One of the changes in SQL 20005 is that the default value of Max Worker Threads has changed from 255 to zero, meaning that SQL Server now automatically determines the optimum number of threads. You can determine the maximum number of threads SQL Server has actually configured and how many it is currently using by the following DMVs:
select max_workers_count From sys.dm_os_sys_info
select count(*) from sys.dm_os_threads
The formula to determine the max worker processes is as follows:
For x86 systems where total number of logical processors <=4
# max worker threads = 256
# max worker threads = 256 + ((# Procs – 4) * 8)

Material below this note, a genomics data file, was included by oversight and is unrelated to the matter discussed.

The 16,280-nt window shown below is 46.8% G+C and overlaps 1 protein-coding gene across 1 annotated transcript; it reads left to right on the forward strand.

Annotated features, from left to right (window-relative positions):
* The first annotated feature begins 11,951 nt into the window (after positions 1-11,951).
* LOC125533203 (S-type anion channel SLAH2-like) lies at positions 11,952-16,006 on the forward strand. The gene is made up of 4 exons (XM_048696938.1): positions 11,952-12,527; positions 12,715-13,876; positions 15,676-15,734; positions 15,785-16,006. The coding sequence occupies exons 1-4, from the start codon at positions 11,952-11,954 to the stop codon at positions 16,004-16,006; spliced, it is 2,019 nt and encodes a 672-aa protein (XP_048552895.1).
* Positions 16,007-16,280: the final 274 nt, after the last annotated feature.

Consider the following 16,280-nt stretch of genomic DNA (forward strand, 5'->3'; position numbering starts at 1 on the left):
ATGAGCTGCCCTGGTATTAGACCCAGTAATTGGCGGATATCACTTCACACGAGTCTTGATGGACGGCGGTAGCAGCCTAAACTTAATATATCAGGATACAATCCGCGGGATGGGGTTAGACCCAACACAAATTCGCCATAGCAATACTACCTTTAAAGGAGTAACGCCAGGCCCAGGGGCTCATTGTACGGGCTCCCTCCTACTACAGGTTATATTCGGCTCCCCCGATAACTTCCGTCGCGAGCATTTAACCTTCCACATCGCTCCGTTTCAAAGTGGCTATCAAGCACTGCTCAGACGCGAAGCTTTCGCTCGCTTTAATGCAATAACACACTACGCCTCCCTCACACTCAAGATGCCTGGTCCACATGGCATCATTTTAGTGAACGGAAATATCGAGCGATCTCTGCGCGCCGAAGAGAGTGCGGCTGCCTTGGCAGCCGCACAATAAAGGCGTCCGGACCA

For x64 systems where total number of logical processors <= 4
# max worker threads = 512
# max worker threads = 512 + ((# Procs – 4) * 16)
One reason why Hyper-threading causes SQL Server a lot of hassle is that it appears as two physical cores, so may result in SQL Server allocating too many threads.
In a previous blog Indicated the relationship between how to configure the max server memory base don the platform and max number of worker threads.